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advent means waiting

Current JV Claire Smith (Gresham, OR ’12-13) shared a reflection with the Portland JVC Northwest community Tuesday evening at our annual Advent Gathering. The following paragraphs are an excerpt, for the rest of the reflection, click here to download: Advent means waiting-Claire Smith Reflection
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JV Claire Smith (Gresham, OR ’12-13) shares her reflection at the Advent Gathering

As a child, I must confess, Advent frustrated me. I remember hearing the song “Oh come, oh come Emmanuel” far too many times – just get here, already! I wanted to get to the good songs like “Joy to the World” and “Rudolph the Red-nosed Reindeer.”   I loved lighting the blue candles on our wreath, but I was impatient to light the tall, red one in the middle. Also, my parents are sticklers with our manger scene, not putting the baby Jesus in until Christmas Eve and keeping the three Wise Men out until Epiphany . . .  and it was hard for me to play pretend with the figurines while the main character was missing. My childhood impatience made the waiting of Advent difficult; the looking forward to Christmas was great, but it was hard to be content.

Since then, my attention span has grown; my ability to appreciate anticipation has increased. I understand why waiting is important; how the build-up of the wait can be as sweet as the arrival – as when a loved-one visits; how waiting can be a ritual that brings preparation – like taking a moment of reflection before beginning a spirituality night; how it is an unavoidable part of life – waiting in line, waiting to speak your turn, waiting until the tomatoes are ripe…

But I wonder if I am actually any better at Advent now?

Waiting, to me, can still be frustrating. I just want this community to be strong, already! I want to hurry up and end oppression. I’m tired of waiting for sustainability to be the norm instead of a notable exception. Waiting makes me recognize the limitations of my control. And it is often more difficult than taking action…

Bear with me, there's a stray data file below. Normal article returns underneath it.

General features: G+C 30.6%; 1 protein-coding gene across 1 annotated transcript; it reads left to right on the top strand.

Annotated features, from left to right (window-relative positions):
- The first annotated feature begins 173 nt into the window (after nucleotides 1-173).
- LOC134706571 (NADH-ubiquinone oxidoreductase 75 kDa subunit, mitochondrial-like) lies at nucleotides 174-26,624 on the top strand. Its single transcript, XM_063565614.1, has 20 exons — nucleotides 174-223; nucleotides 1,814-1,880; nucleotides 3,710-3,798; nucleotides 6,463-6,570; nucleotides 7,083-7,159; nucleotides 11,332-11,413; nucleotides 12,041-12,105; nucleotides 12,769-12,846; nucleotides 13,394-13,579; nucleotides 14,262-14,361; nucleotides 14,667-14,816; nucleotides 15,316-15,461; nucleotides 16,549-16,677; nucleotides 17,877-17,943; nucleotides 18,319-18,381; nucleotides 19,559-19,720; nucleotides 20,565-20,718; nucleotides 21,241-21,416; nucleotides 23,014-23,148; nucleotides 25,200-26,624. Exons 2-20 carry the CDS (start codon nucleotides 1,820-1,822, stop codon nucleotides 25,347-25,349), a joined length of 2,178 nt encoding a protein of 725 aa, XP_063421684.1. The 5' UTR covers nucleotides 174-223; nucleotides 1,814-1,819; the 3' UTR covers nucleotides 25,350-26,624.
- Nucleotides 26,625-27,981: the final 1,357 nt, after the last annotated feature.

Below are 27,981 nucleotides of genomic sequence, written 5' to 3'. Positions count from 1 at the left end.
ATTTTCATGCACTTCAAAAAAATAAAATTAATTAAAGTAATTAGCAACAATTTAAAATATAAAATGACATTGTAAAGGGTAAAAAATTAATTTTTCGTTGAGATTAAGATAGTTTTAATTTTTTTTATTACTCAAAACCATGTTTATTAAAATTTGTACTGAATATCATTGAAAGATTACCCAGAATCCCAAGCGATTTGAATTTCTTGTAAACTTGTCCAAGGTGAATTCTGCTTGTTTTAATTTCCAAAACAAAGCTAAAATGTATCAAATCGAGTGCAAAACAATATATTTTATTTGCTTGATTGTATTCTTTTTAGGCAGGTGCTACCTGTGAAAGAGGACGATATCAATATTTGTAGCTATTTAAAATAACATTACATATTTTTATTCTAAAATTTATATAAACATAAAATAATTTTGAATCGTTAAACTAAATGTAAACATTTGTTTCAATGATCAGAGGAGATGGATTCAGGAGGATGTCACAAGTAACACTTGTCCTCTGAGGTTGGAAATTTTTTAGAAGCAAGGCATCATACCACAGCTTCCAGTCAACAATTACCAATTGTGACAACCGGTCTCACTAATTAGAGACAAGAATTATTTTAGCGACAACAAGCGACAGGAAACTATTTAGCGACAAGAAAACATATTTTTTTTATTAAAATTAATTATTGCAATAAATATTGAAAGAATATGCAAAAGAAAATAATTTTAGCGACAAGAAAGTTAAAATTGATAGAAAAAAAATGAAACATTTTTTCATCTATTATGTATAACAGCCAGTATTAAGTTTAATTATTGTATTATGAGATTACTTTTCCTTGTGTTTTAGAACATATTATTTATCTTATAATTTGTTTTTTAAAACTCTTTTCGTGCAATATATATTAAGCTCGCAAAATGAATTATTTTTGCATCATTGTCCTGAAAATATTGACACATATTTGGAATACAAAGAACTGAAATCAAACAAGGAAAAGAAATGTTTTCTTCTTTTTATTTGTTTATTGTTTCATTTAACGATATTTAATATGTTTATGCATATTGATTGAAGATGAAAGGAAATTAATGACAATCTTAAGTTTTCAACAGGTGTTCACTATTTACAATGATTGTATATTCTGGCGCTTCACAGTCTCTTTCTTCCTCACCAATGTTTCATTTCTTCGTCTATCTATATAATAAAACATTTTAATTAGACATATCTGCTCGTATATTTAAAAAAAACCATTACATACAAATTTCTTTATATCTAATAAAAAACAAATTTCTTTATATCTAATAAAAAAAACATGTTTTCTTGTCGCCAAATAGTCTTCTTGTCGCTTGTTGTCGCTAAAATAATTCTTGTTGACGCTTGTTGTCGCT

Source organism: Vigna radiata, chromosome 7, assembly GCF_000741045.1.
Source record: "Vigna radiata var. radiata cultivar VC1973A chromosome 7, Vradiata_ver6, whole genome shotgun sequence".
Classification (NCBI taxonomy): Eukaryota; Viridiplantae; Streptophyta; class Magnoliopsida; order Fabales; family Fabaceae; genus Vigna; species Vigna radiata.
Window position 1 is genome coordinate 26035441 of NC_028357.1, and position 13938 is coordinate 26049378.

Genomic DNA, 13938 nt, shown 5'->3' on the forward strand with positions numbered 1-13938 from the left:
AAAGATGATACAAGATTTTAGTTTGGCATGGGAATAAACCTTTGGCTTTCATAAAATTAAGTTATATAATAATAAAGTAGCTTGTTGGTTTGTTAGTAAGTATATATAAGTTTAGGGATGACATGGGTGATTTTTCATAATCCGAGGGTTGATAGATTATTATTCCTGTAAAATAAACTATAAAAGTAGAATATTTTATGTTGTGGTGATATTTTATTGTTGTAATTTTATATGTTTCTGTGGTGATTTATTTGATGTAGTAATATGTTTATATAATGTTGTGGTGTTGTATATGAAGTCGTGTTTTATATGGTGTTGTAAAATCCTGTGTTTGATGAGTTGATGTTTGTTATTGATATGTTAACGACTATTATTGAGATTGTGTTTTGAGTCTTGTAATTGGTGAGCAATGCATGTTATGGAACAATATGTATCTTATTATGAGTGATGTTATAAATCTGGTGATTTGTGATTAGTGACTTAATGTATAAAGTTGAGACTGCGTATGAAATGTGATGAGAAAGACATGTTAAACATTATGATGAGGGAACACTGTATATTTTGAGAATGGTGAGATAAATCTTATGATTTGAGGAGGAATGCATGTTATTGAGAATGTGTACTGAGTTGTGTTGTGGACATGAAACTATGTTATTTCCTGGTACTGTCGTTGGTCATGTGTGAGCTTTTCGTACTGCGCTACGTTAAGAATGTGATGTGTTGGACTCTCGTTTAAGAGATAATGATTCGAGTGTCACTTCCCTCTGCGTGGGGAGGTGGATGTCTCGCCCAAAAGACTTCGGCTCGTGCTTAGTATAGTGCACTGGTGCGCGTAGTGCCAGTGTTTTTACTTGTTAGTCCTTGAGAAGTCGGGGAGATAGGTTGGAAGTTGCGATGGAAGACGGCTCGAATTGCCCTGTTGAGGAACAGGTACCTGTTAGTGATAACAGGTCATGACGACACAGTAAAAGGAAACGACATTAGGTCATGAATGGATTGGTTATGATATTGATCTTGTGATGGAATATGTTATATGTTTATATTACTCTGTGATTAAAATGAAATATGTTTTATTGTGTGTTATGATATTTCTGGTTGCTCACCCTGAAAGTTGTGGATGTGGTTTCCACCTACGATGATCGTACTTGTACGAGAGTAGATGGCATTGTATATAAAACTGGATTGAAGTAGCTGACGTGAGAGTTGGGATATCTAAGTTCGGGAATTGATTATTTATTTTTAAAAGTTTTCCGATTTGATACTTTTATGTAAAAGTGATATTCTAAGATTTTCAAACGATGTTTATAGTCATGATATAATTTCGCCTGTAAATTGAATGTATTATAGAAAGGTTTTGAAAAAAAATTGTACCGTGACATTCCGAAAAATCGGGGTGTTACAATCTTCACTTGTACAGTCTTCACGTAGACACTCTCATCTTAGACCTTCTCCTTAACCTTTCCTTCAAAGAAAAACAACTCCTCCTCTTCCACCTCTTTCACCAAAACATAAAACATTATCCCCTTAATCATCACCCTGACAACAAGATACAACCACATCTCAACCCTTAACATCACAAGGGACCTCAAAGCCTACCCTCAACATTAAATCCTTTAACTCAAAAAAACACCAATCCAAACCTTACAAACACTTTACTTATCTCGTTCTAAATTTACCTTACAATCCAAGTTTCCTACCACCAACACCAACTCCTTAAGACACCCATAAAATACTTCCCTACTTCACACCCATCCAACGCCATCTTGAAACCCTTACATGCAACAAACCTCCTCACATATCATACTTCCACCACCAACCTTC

As I am coming to understand Advent this year, it is about slowing down enough to wait and see the presence of God with us. It is not a stagnant, passive waiting; not an excuse for apathy or inaction. It is an active waiting. An expectation. In Spanish, the word for “to wait” means simultaneously “wait,” “hope,” and “expect” – esperar. Three meanings layered into one whispering verb. It is an active stillness. It is perhaps paying attention as the internal pot boils over. To see what happens and to make an empty space – an inner capacity for peace – that can be filled with less turbulent waters of God’s presence.

1 thought on “advent means waiting”

  1. thank you for sharing… i love the idea of slowing down enough to see feel God with us…

    I recently experienced the power of “pausing” and the beauty of creating “space” to let God’s presence into my heart…

    God Bless you during this advent season… and may peace fill your heart.

    christine hamill weeden
    FJV 96-97
    Tekawitha House, Yakima, WA

    Reply

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Zayna Abusada

(She/her/hers)
JVC Northwest Recruiter

Zayna Abusada (Ashland, MT ’17-18, Anchorage, AK ’18-19) was most recently a JV in south-central Alaska serving with immigrant and refugee English-Language learners as the Academy for Citizenship and Civics Support Specialist with the Alaska Literacy Program (ALP) in Anchorage. Zayna first served with Indigenous students on the Northern Cheyenne and Crow Reservations. Originally from Iowa City, Iowa, Zayna went on to earn her undergraduate degree in History and Theological Studies with a minor in Middle Eastern Studies at Saint Louis University.